than just going down to the Safeway but I mean how is that handled?  And why is it 
such a problem?

Stuart Bowen:  The State Dept, as Ambassador Kennedy indicated, continued the LOGCAP contract after the military withdrew in December and thus the process for bringing food
 into the country continued as well and that is via convoys that come up from Kuwait.  
There have been challenges.  That checkpoint has been occasionally closed.  There 
have been security challenges with regards to those convoys and other reasons that 
the shipments have been intermittent and has led to an occasional shortage of certain
 food stuff at the embassies.  [Former US] Ambassador [to Iraq James] Jeffrey emphasized repeatedly this spring his desire to move towards local purchase but that's been slow.

Is it wrong to note that the State Dept's Patrick Kelly was not honest with the Subcommittee or
that he chose to ignore the questions asked?  He wanted to insist (falsely) that there were leases
on all the Iraqi property currently occupied by the US diplomatic mission.  Again, that is not truthful.

In addition, he wanted to insist that turning over a facility the US taxpayer had spent over a million
dollars on was normal and natural.  It was neither.  US taxpayers, if asked, might have said, "Hey,
 turn it over to an Iraqi orphanage or youth project."

Or, noting the huge amount of widows due to  the war, might have said, "Turn it over as a facility for women and their children to live in."  But the same taxpayer that had no vote in whether or not to go to war got no vote in how to spend millions in Iraq..

Patrick Kennedy declared, "It was always our plan to make adjustments to the police development program over time."

That actually may be true.  (Or it may be another lie.)  But the fact is, the US State Dept refused to share the plan with Congress or the office of the Special Inspector for General Reconstruction in Iraq.  Kennedy might hope we forget that -- and certainly many in the press will rush  to assist him -- but those of us present at the hearings held in the last months of 2011 remember the State Dept refusing to answer questions.

The State Dept is not an fiefdom, though Patrick Kennedy appears to believe it is.  They are
answerable to Congress.  It's a real shame that all these issues were not nailed down in real time.

 If  you're confused or playing stupid, the reason it was not nailed down is many Democrats agreed to give the White House a blank check and they weren't even concerned with what figure might be written in on that blank check.  That's not just me.  Let's note Stuart Bowen's testimony to the Subcommittee yesterday about the State Dept's refusal to provide concrete answers:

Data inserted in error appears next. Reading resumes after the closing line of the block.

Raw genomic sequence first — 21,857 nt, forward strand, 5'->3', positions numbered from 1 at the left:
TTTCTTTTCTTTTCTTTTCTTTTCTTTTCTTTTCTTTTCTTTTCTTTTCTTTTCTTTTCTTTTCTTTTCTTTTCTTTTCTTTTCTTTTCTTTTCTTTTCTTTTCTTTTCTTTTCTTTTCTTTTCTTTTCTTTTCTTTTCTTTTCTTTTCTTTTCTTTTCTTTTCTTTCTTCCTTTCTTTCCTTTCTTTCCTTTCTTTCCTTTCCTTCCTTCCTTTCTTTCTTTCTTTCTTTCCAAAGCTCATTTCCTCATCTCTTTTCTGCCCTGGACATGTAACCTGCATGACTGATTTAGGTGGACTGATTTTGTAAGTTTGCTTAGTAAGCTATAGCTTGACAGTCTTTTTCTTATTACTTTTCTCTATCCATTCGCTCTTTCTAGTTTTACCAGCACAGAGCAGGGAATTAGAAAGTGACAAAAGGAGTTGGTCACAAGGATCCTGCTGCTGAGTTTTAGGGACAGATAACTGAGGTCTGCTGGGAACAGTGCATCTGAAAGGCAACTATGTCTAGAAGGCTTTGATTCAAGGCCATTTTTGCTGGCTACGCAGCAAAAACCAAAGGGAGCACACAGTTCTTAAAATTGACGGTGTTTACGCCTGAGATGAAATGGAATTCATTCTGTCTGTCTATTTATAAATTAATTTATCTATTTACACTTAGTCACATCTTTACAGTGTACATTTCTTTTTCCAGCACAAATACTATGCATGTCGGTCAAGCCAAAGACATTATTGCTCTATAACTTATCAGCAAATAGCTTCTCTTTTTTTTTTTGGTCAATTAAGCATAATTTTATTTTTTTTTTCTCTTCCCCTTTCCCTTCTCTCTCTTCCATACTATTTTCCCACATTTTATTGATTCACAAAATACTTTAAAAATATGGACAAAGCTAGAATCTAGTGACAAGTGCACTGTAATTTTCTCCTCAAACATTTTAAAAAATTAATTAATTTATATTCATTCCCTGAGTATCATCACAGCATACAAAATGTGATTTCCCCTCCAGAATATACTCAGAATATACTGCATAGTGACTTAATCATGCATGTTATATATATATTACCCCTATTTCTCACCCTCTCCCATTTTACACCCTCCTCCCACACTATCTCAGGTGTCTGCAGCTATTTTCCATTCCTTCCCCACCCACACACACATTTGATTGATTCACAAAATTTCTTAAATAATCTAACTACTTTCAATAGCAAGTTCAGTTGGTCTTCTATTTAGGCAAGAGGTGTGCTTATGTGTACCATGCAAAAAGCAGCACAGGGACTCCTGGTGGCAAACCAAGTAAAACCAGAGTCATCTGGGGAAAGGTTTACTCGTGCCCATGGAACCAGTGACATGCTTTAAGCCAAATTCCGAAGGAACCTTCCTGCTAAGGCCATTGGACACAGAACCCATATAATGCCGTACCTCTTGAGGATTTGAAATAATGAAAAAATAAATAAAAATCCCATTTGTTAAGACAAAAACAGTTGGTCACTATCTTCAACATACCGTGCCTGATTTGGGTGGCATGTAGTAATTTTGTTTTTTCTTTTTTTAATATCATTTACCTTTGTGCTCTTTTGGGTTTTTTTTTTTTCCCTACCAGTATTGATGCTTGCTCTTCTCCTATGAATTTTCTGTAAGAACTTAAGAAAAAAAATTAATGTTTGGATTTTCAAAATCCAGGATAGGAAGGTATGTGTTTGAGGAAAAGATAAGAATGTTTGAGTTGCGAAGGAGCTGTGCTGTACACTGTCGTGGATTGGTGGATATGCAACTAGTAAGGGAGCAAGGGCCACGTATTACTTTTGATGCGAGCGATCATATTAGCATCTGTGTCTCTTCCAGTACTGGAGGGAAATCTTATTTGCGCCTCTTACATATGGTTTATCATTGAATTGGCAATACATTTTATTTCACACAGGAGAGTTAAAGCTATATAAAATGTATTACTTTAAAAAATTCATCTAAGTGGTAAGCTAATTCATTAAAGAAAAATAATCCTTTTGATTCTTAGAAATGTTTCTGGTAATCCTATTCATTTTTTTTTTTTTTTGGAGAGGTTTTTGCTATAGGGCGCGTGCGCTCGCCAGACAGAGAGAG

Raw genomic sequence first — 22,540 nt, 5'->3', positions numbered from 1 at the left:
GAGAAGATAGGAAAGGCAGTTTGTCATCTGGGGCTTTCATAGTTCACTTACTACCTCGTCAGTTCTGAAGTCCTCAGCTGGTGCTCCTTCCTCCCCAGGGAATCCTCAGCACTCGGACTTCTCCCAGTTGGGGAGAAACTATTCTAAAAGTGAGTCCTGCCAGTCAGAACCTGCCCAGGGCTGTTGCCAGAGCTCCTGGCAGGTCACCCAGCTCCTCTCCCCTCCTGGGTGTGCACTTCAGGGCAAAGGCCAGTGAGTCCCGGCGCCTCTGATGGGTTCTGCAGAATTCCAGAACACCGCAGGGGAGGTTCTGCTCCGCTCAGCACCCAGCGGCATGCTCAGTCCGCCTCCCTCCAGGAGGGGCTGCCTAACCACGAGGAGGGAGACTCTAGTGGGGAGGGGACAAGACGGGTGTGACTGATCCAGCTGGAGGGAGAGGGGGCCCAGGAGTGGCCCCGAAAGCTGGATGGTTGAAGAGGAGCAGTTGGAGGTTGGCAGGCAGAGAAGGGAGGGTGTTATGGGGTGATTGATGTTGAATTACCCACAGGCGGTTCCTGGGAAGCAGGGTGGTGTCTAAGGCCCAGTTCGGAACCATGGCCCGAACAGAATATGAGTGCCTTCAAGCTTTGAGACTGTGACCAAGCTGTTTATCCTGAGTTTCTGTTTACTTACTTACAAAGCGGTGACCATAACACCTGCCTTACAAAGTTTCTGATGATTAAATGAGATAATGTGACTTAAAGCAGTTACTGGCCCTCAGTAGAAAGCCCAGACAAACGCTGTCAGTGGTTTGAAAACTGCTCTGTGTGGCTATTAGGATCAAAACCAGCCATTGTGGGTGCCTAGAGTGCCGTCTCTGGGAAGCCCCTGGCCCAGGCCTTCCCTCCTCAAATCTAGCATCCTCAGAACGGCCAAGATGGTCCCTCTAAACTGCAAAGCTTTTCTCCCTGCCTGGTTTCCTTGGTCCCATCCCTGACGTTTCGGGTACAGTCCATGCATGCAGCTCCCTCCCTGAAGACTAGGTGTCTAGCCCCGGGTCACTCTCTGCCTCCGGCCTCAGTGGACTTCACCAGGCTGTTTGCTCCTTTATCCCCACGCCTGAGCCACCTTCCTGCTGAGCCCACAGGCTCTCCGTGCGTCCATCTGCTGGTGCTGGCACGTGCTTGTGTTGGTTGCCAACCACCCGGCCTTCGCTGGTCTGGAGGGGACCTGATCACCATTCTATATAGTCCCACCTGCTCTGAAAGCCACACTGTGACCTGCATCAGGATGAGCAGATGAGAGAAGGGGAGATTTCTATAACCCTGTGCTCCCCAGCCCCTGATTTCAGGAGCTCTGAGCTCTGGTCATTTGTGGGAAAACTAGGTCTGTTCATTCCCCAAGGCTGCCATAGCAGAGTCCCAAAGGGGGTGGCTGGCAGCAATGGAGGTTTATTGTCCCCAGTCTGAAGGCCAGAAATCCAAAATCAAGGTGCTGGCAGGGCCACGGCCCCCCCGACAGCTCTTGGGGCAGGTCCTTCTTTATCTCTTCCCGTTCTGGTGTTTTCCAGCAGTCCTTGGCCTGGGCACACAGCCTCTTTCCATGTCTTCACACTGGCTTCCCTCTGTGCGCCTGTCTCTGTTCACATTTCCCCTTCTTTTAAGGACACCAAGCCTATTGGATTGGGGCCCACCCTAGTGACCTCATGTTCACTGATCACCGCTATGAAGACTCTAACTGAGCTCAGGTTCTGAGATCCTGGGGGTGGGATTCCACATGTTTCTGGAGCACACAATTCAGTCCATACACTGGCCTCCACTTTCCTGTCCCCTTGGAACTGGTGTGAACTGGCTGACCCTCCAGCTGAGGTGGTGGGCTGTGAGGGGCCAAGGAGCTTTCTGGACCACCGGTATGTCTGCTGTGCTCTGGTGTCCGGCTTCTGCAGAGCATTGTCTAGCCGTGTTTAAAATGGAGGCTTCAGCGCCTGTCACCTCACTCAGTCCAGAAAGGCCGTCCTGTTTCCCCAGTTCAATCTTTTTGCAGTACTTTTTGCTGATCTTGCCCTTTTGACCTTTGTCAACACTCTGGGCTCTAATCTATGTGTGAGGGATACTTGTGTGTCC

Stuart Bowen:  I testified before this subcommittee in November 2011 about our 
concerns regarding the Department of State's planned multi-year, multi-billion-dollar 
Police Development Program [PDP].  I raised two overarching issues that threatened
 the PDP's success.  First, the Defense Department had not adequately assessed the 
impact of its own six-year police training efforts, and thus a key benchmark for 
future planning was missing.  And second, State had not sufficiently planned for the 
program, either on the policy or logistical fronts.  It is now beyond dispute that the 
PDP planning process was insufficient.  It should have produced specific program 
goals, a time frame for accomplishing those goals, the anticipated total cost for the 
program, the expected scope of required resources, and a method for measuring
 progress.  The process fell short in each of these areas.  Further, to succeed, the 
PDP required close collaboration and support from the Government of Iraq.  But
the GOI's support has been weak, at best. 

 That's why we have the problem we do now.  In other comments? Tim Arango of the New York Times   was attacked by the US State Dept for his writing.  His writing ( "U.S. May Scrap Costly Efforts to Train Iraqi Police") was about what the State Dept was discussing.

He did not attempt to predict what would happen or how it would play out.  We've already noted
Tim was correct and accurate in his reporting.  We'll note that his reporting only stands stronger
after the Thursday hearing.  If Victoria Nuland had any class or character, she'd apologize publicly
to Tim Arango for the attack she launched on him.
 Before we go further, we should fall back to the last hearing Jason Chaffetz chaired that we
covered.  That's December 7, 2011 and from that coverage, we'll note this:

 Subcommittee Chair Jason Chaffetz:  Before recognizing Ranking Member [John] 
Tierney, I'd like to note that the Defense Dept, State Dept, USAID and SIGAR will not 
have IGs in January.  In May of this year, I wrote the President asking him to move 
without delay to appoint replacements.  That letter was signed by Senators [Joe] 
Lieberman, [Susan] Collins, [Claire] McCaskill and [Rob] Portman, as well as [House 
Oversight Committee] Chairman [Darrell] Issa and Ranking Member [Elijah] Cummings
 and Ranking Member Tierney.  I'd like to place a copy of htis record into the record.  
Without objection, so ordered.  To my knowledge, the President has yet to nominate 
any of these replacements, nor has he responded to this letter.  I find that totally 
unacceptable.  This is a massive, massive effort.  It's going to take some leadership
 from the White House.  These jobs cannot and will not be done if the president fails 
to make these appointments.  Upon taking office, President Obama promised that his administration would be "the most open and transparent in history." You cannot